With all of the said, there has still been some real optimism about this selection as his few scouting reports available have said Clurman is a good skating puck-moving defenseman who reads the game well and despite being extremely raw presents a lot of interesting upside. I’m drinking the kool-aid with this pick and giving it a B.

7th Round – Travis Barron, LW, Ottawa 67’s (OHL)

The final selection of the draft by the Avalanche landed them the third overall pick of the 2014 OHL Draft. Barron’s career with the 67’s has obviously not gone according to plan but the Avalanche still saw enough in the hard-working Barron to make him their seventh round pick. Barron isn’t a guy with a ton of offensive upside and the Avs’ own Alan Hepple compared him to 2014 seventh rounder Julien Nantel as a guy who can come into pro hockey in a few years and provide lots of all-around value.

Barron also helps fill the forward cupboard just a bit more and as one of only two players in this draft class the Avs have to make a contract decision on in two years, Barron can’t afford anymore down years. Barron’s game in its current form is most notable for his strength and effectiveness on the defensive end and as a top penalty killer. He reads the play well in his own end and is an effective forechecker who plays with a constant physical edge. He’s not a great offensive prospect but if he improves on that end and finds some consistency he could be a good pro in a couple of years.

Unfortunately, there were some prospects on the board that were falling that have real, genuine upside and not your typical grinder fare. The Avalanche passed on them, and one of them landed in Minnesota so that could come back to haunt them someday. Even though this type of pick makes a lot more sense than Gustav Olhaver selection last year, it’s still a low upside selection and they passed on players who could have legitimate NHL futures. This pick gets a C+.

Post Draft – Nick Holden traded to Rangers for 2017 4th round selection

This feels appropriate. Holden was made expendable the moment the Avalanche went out and acquired Eric Gelinas at the trade deadline. Gelinas, several years younger, a little cheaper, and better offensively, cost the Avs a third round pick so Holden’s price was fine. Holden was overextended a great deal in his time in Denver and what should have been celebrated as a pretty decent find by the Avalanche as Holden was brought in with no real NHL experience through his mid-20’s will instead be thought of as a merciful ending of a failed era.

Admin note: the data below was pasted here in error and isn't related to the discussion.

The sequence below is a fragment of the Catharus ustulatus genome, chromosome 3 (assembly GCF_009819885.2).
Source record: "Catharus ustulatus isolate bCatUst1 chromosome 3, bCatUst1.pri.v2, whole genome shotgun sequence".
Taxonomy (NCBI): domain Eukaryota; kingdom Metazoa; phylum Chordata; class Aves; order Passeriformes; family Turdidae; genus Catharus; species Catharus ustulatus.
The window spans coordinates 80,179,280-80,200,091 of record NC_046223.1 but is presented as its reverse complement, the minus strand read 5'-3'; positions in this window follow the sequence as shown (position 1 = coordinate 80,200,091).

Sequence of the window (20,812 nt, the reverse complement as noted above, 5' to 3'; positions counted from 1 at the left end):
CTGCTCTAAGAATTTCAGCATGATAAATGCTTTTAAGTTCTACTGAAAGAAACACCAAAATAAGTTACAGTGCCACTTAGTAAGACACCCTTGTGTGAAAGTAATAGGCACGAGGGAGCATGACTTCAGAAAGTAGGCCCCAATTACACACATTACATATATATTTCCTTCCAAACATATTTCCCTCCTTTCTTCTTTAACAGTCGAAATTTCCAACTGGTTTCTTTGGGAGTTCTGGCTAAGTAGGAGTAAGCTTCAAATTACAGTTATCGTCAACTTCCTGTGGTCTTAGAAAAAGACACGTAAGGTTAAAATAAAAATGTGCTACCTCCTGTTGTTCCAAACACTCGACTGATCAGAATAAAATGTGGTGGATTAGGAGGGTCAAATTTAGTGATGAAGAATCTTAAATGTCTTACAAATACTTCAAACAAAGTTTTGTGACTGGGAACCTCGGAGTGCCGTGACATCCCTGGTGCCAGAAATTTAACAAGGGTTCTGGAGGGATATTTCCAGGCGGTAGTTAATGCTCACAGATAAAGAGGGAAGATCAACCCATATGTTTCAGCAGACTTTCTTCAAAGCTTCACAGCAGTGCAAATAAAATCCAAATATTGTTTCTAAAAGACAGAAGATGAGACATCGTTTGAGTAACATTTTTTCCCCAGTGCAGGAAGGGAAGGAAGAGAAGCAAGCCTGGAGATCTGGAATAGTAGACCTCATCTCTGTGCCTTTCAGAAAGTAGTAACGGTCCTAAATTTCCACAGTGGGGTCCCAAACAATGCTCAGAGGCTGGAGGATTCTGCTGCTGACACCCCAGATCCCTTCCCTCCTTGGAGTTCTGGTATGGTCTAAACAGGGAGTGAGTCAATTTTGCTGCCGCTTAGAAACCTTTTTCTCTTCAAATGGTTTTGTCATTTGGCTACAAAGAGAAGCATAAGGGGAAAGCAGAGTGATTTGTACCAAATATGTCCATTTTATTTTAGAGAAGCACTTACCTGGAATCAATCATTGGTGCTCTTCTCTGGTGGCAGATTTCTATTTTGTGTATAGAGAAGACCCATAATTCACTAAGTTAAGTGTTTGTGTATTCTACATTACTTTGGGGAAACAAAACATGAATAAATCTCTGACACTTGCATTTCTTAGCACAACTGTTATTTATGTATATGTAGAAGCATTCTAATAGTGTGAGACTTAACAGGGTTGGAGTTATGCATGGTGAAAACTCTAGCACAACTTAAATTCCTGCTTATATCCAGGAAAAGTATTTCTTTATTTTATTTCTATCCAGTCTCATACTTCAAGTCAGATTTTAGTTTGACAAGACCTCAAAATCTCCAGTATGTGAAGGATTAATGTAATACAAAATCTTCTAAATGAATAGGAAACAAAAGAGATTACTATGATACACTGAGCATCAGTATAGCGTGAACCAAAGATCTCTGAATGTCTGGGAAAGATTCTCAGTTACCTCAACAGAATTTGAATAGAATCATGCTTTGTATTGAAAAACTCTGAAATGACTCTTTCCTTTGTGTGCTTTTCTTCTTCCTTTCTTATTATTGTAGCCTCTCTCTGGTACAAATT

Holden is a flawed defenseman, for sure, but it will be interesting to see how he responds if he’s used more conservatively in New York as opposed to being asked to play a top four role. He’s clearly not suited for that kind of responsibility and despite him putting up decent advanced stats, he should be much better off as a depth defender for the Rangers.

For the Avalanche, they cleared out a bit more salary cap space and removed a potential logjam on their NHL roster and actually acquired an addition draft pick, something they have not done much of since Joe Sakic took over as General Manager. This moves gets a solid B+.

Overall weekend – B

I’m adding in the Reto Berra for Rocco Grimaldi trade into the draft weekend grade as well and that helps bring the overall grade up to a solid B. The Berra and Holden trades helped clear out some salary cap space as well as bring in a future draft pick and a likely top six forward for San Antonio. All of those were good, solid moves that were positive but not overwhelming.

The Avs had a decent draft, selecting decent value throughout the draft and not making any major reaches for anyone based on rankings. The Avs had a decent draft but it feels like it was on the verge of being much better. They started out strong, addressing organizational needs with high-upside players and then kind of veered off into bad habits with the Anderson selection. The organization is loaded with defensemen with limited offensive upside and Anderson was picked in a spot where very intriguing talent is still available. The rest of the draft was decent with a chance to be a lot better given some time.

Maybe most interesting of all in this draft was that two guys, Joe Sakic and Patrick Roy, running the organization and facing an increasing amount of scrutiny, decided to go with a draft that will provide no immediate returns. Jost, Morrison, and Clurman are all NCAA-bound and Anderson is coming off back surgery. There’s a very real chance none of these guys see NHL time for three or four years, which could be a couple of years into the tenures of new decision makers. It’s either a bold show of confidence or a refusal to stop building for the long-term even when immediate success is becoming increasingly important to save their jobs. If nothing else, it’s tough to argue this draft is anything but the guys in charge looking out for the long-term health of the organization the best way they know how.

AJ Haefele

This Aurora, Colorado native moved to Katy, Texas at a young age but found himself right back at home in 2009 and would begin covering the Avalanche a year later.

Before joining BSN Denver, A.J. had been writing for and briefly managed the popular Avalanche blog, Mile High Hockey. A.J. has been providing detailed practice reports, training camp coverage, and in-depth looks at the Avalanche and their divisional foes since 2010.

  • AvsFan2119

    I think the fact you had to get past the players they left on the board automatically precludes them from getting any kind of A on their first pick.

    • mcarson01

      It sounds like you’re saying that if a team doesn’t pick the player who Central Scouting says they should have picked, then they didn’t do a good job. I understand that we have to grade them somehow, but I’m not sure that’s the best way to do it, even though I can’t really think of a better way either. Something to keep in mind is that the people working for Central Scouting are mostly scouts that couldn’t get a job with an NHL team. Could be because they are young and cutting their teeth, or they’ve been fired by a team. Maybe a few just prefer the lifestyle at CS compared to working for a team. For the most part though, they aren’t considered to be the best scouts in the world right now, compared to those employed by teams. Those that are considered to be the best in the world right now, create their own list that don’t line up 100% with Central scouting. Those are the real boards, we just don’t get to see them.